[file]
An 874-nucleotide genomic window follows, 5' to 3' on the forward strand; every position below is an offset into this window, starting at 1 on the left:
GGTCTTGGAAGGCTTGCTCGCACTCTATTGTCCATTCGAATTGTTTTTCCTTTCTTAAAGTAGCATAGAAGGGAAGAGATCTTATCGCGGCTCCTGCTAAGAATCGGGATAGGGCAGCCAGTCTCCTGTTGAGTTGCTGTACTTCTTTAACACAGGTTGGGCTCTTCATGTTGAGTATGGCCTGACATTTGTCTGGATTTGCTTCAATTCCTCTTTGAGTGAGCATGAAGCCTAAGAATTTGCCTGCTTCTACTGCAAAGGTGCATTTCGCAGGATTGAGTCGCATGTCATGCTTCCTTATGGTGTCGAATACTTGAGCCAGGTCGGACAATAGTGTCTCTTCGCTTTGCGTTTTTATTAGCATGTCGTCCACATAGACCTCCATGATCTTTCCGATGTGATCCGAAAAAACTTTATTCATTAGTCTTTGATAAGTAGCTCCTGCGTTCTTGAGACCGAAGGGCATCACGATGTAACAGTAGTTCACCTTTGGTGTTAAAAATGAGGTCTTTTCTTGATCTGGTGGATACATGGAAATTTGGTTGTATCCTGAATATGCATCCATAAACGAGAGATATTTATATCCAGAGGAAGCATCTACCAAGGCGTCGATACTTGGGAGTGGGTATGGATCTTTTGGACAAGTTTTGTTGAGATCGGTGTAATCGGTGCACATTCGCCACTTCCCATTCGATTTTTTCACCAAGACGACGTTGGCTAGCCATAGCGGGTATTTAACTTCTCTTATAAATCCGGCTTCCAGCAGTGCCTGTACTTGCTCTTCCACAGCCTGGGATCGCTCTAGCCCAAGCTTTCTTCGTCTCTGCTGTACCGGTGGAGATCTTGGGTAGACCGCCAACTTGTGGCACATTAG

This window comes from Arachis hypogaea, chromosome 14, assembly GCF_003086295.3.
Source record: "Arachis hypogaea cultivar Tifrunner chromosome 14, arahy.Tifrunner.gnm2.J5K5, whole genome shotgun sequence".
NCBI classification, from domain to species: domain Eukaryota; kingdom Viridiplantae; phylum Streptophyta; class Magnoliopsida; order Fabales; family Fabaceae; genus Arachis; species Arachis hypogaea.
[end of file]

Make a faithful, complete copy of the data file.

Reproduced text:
An 874-nucleotide genomic window follows, 5' to 3' on the forward strand; every position below is an offset into this window, starting at 1 on the left:
GGTCTTGGAAGGCTTGCTCGCACTCTATTGTCCATTCGAATTGTTTTTCCTTTCTTAAAGTAGCATAGAAGGGAAGAGATCTTATCGCGGCTCCTGCTAAGAATCGGGATAGGGCAGCCAGTCTCCTGTTGAGTTGCTGTACTTCTTTAACACAGGTTGGGCTCTTCATGTTGAGTATGGCCTGACATTTGTCTGGATTTGCTTCAATTCCTCTTTGAGTGAGCATGAAGCCTAAGAATTTGCCTGCTTCTACTGCAAAGGTGCATTTCGCAGGATTGAGTCGCATGTCATGCTTCCTTATGGTGTCGAATACTTGAGCCAGGTCGGACAATAGTGTCTCTTCGCTTTGCGTTTTTATTAGCATGTCGTCCACATAGACCTCCATGATCTTTCCGATGTGATCCGAAAAAACTTTATTCATTAGTCTTTGATAAGTAGCTCCTGCGTTCTTGAGACCGAAGGGCATCACGATGTAACAGTAGTTCACCTTTGGTGTTAAAAATGAGGTCTTTTCTTGATCTGGTGGATACATGGAAATTTGGTTGTATCCTGAATATGCATCCATAAACGAGAGATATTTATATCCAGAGGAAGCATCTACCAAGGCGTCGATACTTGGGAGTGGGTATGGATCTTTTGGACAAGTTTTGTTGAGATCGGTGTAATCGGTGCACATTCGCCACTTCCCATTCGATTTTTTCACCAAGACGACGTTGGCTAGCCATAGCGGGTATTTAACTTCTCTTATAAATCCGGCTTCCAGCAGTGCCTGTACTTGCTCTTCCACAGCCTGGGATCGCTCTAGCCCAAGCTTTCTTCGTCTCTGCTGTACCGGTGGAGATCTTGGGTAGACCGCCAACTTGTGGCACATTAG

This window comes from Arachis hypogaea, chromosome 14, assembly GCF_003086295.3.
Source record: "Arachis hypogaea cultivar Tifrunner chromosome 14, arahy.Tifrunner.gnm2.J5K5, whole genome shotgun sequence".
NCBI classification, from domain to species: domain Eukaryota; kingdom Viridiplantae; phylum Streptophyta; class Magnoliopsida; order Fabales; family Fabaceae; genus Arachis; species Arachis hypogaea.